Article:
It was a largely red, white and blue evening capped off by a delicate necklace with four letters strung out on a thin gold chain, like four bated breaths: V-O-T-E.
The first night of the 2020 Democratic National Convention may have taken its unofficial dress code cues (at least for many of the marquee speakers) from the theme of a return to first principles — “We the people,” “United” — as reflected in primary colors. But it was the necklace, worn by Michelle Obama for her closing keynote, that symbolized the new, remote reality of the moment, and its urgency.
It made a virtue of a recorded speech. It beckoned you in, emphasizing the close-up, the intimate nature of her address, calling attention to the details. It wasn’t bombastic, or made to be seen in a giant convention center. It was personal, as was her statement. It underscored her words — spelled out the point, literally, so no one could miss it — as she spoke powerfully and emotionally of the need to act on empathy, to alter the course of history for the better. To vote, even if you were one of those who had not voted before. It reflected just how much every element of such events can matter, and be used to underscore a point, and leave a lasting impression.
Before she had finished speaking, the necklace was trending on Twitter. Footwear News called it “the must-have accessory of 2020.” Viewers wanted to know where they could get one of their own, as a banner of commitment. If you wear it, they will vote? Maybe.
Is it superficial to focus on such a thing, given the topics that surrounded it: racial justice, social justice, economic justice, environmental justice? Perhaps.
But it is such images that linger, just as it is the excerpts from the longer speeches — “He cannot meet this moment”; “It is what it is” (both Mrs. Obama); “Nero fiddled while Rome burned. Trump golfs” (Bernie Sanders) — that echo afterward. A reminder of the content that came before, and potentially an amplifier.
Mrs. Obama has known this since her time in the White House. In her autobiography, “Becoming,” she wrote of the attention to what she wore: “I tried to reframe it as an opportunity to learn, to use what power I could find inside a situation.” If people were going to look, let them have something meaningful to take away. If she was going to step back into the spotlight, she was going to make every aspect of it matter.
The necklace had been custom-ordered through ByChari, an independent, Black-owned, female-led jewelry business founded by Chari Cuthbert, born in Jamaica and now based in Los Angeles, who also created Mrs. Obama’s large hoop earrings. Beneath them she wore a simple bronze silk shirt from Nanushka, another female-founded independent brand and one of the newer names at New York Fashion Week, all of which have been hard-hit by the coronavirus pandemic. The choices were not just about style, but about the way every decision can address the wider crises we face. Even if in the smallest way.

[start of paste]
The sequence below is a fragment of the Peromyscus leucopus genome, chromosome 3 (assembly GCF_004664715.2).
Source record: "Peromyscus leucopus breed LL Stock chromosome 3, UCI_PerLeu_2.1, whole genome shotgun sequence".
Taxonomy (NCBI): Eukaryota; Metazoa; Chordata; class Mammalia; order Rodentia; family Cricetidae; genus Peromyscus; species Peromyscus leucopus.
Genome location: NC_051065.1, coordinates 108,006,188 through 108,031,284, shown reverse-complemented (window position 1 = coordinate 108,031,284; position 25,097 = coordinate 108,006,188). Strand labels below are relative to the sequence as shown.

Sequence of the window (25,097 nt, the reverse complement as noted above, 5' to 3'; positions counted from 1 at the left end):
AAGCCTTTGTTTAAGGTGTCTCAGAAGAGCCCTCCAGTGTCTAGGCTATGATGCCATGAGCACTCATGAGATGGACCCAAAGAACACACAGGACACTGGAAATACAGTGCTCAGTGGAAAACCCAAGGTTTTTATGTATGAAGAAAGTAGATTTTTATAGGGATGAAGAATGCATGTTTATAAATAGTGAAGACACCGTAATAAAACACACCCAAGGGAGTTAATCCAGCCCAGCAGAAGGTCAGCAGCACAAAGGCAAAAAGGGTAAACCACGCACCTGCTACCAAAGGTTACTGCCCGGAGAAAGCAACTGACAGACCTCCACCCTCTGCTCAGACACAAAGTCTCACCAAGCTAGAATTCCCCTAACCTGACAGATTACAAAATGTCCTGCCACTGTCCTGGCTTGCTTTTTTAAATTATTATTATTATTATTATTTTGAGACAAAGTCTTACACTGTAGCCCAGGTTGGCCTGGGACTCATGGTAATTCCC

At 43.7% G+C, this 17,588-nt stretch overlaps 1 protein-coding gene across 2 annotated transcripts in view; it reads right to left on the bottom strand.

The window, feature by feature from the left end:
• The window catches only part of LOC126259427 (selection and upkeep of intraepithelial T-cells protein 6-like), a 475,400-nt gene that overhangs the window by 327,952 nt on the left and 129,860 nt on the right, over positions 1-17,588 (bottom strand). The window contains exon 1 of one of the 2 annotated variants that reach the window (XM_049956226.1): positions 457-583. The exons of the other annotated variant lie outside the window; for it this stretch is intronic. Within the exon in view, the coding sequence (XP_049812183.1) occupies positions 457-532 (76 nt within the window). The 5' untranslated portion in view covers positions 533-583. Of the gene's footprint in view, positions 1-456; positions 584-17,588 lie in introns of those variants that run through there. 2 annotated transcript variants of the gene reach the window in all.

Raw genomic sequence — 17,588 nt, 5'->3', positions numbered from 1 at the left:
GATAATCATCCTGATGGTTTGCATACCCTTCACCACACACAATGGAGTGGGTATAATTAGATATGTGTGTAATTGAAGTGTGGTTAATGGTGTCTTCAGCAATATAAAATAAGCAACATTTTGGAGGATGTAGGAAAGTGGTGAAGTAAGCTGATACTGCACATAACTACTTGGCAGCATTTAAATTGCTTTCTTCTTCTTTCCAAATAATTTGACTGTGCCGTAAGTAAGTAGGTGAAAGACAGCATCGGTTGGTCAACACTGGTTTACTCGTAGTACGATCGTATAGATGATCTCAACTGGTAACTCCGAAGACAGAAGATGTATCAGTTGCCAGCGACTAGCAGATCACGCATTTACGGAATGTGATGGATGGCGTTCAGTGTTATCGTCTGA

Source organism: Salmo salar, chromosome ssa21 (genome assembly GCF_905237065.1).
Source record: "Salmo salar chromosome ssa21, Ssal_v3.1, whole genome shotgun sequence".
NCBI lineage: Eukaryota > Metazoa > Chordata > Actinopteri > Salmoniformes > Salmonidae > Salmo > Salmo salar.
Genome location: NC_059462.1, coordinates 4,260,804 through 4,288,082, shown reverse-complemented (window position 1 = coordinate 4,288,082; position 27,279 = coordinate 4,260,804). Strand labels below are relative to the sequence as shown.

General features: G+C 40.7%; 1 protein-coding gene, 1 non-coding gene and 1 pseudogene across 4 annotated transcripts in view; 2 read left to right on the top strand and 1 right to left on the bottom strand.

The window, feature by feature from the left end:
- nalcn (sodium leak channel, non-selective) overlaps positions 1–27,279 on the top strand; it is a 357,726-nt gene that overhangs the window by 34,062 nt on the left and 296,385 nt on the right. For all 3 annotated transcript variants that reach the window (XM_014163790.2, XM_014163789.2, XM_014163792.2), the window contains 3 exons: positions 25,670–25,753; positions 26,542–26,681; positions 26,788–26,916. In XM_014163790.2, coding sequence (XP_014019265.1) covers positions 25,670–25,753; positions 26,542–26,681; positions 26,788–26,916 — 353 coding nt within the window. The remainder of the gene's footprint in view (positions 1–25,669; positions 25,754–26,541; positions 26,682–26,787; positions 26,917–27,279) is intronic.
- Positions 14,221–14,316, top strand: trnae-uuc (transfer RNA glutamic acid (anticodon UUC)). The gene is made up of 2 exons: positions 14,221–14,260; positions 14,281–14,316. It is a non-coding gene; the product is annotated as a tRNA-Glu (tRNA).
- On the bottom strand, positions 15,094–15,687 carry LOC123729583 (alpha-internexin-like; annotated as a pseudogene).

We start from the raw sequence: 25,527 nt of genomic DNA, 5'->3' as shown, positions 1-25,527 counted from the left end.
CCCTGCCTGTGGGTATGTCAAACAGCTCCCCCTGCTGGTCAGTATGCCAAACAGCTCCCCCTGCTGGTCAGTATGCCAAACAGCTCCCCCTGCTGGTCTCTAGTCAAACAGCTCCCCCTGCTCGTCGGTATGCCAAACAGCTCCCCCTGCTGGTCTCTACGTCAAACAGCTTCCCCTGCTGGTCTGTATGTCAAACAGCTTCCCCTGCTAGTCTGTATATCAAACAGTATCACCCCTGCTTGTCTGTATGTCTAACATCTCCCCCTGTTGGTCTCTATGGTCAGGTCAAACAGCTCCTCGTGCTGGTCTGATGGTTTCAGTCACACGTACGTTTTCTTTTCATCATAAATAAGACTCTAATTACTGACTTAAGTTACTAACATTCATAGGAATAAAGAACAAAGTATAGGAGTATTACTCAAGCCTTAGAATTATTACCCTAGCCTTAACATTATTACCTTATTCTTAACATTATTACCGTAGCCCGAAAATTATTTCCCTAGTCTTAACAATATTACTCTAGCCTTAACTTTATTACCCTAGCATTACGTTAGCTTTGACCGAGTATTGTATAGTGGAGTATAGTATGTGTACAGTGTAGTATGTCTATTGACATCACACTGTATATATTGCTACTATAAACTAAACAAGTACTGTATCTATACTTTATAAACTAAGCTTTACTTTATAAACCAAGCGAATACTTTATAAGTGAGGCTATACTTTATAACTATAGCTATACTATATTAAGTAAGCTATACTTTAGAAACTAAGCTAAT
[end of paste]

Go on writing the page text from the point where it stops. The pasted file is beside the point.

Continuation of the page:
Along with her decision to speak sitting in what looked like a family room, complete with blurred personal photos and a Biden sign in the background, the understated shirt and accessories also served as a visual differentiator between the role that the former first lady now plays as a sort of cultural figurehead — part celebrity, part elder stateswoman — and the politicians who came before.
As for those politicians, they were united in their suiting and coordinated with the flags that were, for many of them, their backdrop of choice. No matter where they were in the country. (The civilian speakers, beamed in from their homes via video to share their own experiences in interludes of raw conversation, were distinguished by their own, unadorned wardrobes.)
Gov. Gretchen Whitmer of Michigan, for example, stood at a podium in bright red shirt and navy leather blazer, the latter serving as a tough outer shell as she called out President Trump for describing her “that woman from Michigan.” Then there was Gov. Andrew Cuomo of New York, wearing a bright, sky-blue tie in his signature coronavirus briefing room, taking on the federal approach to the virus. (Also in blue ties: Senator Doug Jones of Alabama and Representative Cedric Richmond of Louisiana.) There was Senator Amy Klobuchar of Minnesota, in a true blue jacket, calling for unity and crossing the river, and Senator Bernie Sanders of Vermont, with not a single hair unaligned, in blue on blue as he wholeheartedly endorsed Joe Biden.
And though Senator Catherine Cortez Masto of Nevada eschewed the flags for the kitchen, she did so in a bright red suit jacket and black shell. Even the former Ohio governor, John Kasich, part of the Republicans-for-Biden contingent, wore a blue checked shirt as he stood at a crossroads to talk about America at its crossroads.
For anyone who needed that point spelled out.